DURBAN - The public outcry on the line of questioning by Nigerian televangelist Timothy Omotoso's defence lawyer, Advocate Peter Daubermann, is not only a matter of concern to social media users and the public, but also to professionals in the legal fraternity.
Top advocate Tembeka Ngcukaitobi described Daubermann's style of cross-examination as "abusive".
Daubermann's cross-examination was widely criticised after he asked the first state witness Chery Zondi, who has accused Omotoso of sexual assault and rape, how many centimetres he had penetrated her by.
“There’s scope for robust cross-examination, but there’s also a line that must not be crossed where it becomes an abusive kind of cross-examination. A witness is entitled to equality and dignity. I know there’s a lot of debate as to what are the rights of an accused in a criminal trial, the accused is not the only person with rights in a criminal trial,” said Ngcukaitobi.
He was speaking to the Sunday Tribune on the sidelines of the KwaZulu-Natal Law Society's annual general meeting where he had been invited as the guest speaker.
“So it’s a question of balancing those rights of the accused and the witness. In my own opinion in relation to this, I think the counsel overstepped the mark and he ultimately went to the side that is more abusive,” said Ngcukaitobi.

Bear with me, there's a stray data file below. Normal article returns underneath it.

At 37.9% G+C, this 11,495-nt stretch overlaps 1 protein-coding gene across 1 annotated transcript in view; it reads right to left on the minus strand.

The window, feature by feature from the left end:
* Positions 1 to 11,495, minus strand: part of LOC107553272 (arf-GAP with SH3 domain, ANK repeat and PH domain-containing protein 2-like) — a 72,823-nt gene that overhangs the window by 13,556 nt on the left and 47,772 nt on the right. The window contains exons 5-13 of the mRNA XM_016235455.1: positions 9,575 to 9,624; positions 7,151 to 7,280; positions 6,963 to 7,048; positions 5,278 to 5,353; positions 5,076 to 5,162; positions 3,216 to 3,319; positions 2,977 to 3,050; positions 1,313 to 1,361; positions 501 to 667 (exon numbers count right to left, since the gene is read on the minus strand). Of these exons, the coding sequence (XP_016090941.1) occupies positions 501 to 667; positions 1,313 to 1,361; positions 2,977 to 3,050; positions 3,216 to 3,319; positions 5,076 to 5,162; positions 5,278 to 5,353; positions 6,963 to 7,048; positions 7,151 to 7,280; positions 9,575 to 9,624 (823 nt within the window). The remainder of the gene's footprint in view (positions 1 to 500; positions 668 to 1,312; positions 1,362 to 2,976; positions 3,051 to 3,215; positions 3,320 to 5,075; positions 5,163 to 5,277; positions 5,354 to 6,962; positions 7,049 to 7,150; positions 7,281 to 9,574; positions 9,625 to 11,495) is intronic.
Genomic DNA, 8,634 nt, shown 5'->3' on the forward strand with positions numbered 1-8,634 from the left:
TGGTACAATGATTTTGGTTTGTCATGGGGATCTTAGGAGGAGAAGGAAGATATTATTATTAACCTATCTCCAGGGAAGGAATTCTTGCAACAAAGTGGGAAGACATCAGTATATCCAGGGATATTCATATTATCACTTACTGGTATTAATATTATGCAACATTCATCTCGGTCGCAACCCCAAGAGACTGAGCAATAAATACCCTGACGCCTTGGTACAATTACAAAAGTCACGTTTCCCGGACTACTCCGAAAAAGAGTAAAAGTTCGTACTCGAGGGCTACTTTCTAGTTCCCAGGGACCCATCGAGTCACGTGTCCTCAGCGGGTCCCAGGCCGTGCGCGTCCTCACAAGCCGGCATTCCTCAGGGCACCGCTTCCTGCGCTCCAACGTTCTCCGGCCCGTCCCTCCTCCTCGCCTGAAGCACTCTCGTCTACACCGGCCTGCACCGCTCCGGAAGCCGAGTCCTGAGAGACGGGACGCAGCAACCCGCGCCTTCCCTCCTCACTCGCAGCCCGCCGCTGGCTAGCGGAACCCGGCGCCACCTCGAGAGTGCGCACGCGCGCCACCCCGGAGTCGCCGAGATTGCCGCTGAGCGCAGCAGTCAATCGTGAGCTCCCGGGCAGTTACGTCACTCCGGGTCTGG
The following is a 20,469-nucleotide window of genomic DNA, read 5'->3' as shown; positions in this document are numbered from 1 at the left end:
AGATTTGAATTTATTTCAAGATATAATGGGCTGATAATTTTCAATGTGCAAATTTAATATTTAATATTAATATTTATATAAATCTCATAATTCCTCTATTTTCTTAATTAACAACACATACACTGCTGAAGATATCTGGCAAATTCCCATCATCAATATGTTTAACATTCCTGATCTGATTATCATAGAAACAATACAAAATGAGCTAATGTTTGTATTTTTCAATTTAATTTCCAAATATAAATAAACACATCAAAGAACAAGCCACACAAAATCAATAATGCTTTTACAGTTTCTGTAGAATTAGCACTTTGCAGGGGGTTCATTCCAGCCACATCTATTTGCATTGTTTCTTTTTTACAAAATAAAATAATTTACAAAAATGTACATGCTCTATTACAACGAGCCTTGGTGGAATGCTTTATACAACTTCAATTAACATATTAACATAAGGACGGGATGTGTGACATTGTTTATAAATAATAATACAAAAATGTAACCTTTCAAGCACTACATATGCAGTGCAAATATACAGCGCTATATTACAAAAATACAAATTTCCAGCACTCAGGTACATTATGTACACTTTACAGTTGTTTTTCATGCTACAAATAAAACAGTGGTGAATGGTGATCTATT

Ngcukaitobi said cross-examination was an engine for truth verification.
“It’s not an engine or an instrument of terror and an instrument of intimidation. It’s an instrument for verification of truth and that is where the line must be drawn, once it exceeds that function, then it becomes abusive and that is where I think in this case, counsel actually strayed. You can even look at some of the questions asked, it’s one thing to ask if there was penetration or not but it’s another thing to ask the degree of the penetration because penetration is penetration in the context of a rape case,” he said.
Ngcukaitobi also shared his views on an application by Daubermann to recuse himself from the case, citing bias. Judge Mandela Makaula rejected the application. Leave to appeal against the court's decision will be argued on Thursday, with Daubermann telling the Port Elizabeth High Court they were prepared to go to the Supreme Court of Appeals.
Daubermann contends Makuala was sympathetic with Zondi, had commended her for testifying and had aligned himself with her cause.
"There is absolutely no reasonable basis at which one can conclude that gives rise to that the judge being bias. You as a lawyer have a duty to be an ethical being in addition to being a hired gun by a client. We as lawyers are always told, we are officers of the court and that is because we have a duty to assist the court and the public to make sure the court arrives at a just outcome, it’s doesn't have to be an outcome that favours our clients, but it must be a just outcome when viewed in a broader public interest,” he said
He said the public lost confidence in the justice system when they see the court was not being used for finding out the truth but used as an instrument for intimidation.